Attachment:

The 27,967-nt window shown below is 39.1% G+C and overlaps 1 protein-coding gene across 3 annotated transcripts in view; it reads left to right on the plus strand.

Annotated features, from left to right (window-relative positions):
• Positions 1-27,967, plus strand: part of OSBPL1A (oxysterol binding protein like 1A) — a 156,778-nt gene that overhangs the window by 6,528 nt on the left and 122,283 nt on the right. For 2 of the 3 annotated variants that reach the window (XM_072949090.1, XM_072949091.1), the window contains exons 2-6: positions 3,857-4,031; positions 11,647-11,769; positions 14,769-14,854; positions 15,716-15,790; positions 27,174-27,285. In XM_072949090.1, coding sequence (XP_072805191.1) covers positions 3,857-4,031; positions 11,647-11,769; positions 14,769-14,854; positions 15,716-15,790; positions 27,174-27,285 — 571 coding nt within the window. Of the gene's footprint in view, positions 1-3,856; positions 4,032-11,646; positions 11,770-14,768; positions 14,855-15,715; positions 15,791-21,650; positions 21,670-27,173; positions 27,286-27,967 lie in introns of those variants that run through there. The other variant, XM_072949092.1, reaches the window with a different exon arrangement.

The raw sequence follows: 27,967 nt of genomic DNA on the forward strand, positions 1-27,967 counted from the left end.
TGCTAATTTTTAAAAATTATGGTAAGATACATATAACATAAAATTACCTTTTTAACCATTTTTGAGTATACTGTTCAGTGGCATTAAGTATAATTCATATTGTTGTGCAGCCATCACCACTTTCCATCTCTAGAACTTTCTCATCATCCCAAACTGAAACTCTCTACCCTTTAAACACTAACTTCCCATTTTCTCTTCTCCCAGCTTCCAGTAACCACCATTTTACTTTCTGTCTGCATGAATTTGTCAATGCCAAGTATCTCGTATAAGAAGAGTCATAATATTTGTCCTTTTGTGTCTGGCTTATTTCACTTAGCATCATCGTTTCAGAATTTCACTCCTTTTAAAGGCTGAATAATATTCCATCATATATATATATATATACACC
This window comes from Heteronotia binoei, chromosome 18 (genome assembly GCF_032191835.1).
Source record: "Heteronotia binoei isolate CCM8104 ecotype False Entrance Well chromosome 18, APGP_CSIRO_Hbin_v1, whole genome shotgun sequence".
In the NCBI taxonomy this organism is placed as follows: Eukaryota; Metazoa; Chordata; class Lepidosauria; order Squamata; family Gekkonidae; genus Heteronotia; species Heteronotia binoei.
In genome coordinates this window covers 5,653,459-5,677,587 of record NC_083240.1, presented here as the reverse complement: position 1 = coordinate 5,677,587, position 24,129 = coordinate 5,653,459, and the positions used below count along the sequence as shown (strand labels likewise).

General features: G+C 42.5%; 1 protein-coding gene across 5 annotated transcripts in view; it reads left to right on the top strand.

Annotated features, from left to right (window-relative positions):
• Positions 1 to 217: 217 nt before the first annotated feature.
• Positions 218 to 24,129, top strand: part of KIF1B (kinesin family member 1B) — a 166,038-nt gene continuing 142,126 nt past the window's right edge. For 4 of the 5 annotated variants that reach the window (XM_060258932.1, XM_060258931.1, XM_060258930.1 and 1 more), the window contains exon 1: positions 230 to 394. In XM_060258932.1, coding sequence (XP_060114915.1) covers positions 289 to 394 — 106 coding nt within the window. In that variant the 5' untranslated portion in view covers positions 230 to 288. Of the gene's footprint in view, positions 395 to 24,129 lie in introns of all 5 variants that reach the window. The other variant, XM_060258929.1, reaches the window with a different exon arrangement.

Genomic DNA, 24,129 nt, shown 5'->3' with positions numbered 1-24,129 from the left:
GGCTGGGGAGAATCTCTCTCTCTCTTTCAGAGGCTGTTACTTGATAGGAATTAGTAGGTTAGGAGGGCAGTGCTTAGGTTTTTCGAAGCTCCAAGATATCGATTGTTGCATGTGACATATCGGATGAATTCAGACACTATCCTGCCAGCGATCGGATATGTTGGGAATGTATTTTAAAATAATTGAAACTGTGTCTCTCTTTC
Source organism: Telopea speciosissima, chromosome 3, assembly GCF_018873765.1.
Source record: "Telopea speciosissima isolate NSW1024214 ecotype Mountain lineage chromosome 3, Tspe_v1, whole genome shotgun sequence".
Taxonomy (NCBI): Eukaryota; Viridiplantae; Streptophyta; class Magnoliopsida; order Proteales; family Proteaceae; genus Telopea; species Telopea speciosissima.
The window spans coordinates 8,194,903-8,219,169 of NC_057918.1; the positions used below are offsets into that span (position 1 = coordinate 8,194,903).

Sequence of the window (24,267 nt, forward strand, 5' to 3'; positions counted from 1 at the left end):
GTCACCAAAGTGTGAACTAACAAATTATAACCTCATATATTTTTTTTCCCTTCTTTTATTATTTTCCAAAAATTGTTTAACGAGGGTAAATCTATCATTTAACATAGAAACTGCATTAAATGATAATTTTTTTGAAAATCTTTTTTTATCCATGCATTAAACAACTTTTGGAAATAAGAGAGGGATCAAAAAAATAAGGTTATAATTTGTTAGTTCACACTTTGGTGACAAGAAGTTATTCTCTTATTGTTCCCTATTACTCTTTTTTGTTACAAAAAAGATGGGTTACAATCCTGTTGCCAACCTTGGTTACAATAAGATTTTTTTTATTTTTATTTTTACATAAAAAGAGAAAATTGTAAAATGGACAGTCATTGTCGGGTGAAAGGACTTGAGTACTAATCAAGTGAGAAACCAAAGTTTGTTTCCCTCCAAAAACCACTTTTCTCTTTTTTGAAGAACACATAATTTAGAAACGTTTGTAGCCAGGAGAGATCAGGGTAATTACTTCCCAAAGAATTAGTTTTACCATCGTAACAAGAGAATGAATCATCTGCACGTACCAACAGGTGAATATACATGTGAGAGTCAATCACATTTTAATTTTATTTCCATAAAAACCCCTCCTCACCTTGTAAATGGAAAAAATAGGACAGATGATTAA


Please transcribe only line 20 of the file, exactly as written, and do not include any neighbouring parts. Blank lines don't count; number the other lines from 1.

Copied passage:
Sequence of the window (24,267 nt, forward strand, 5' to 3'; positions counted from 1 at the left end):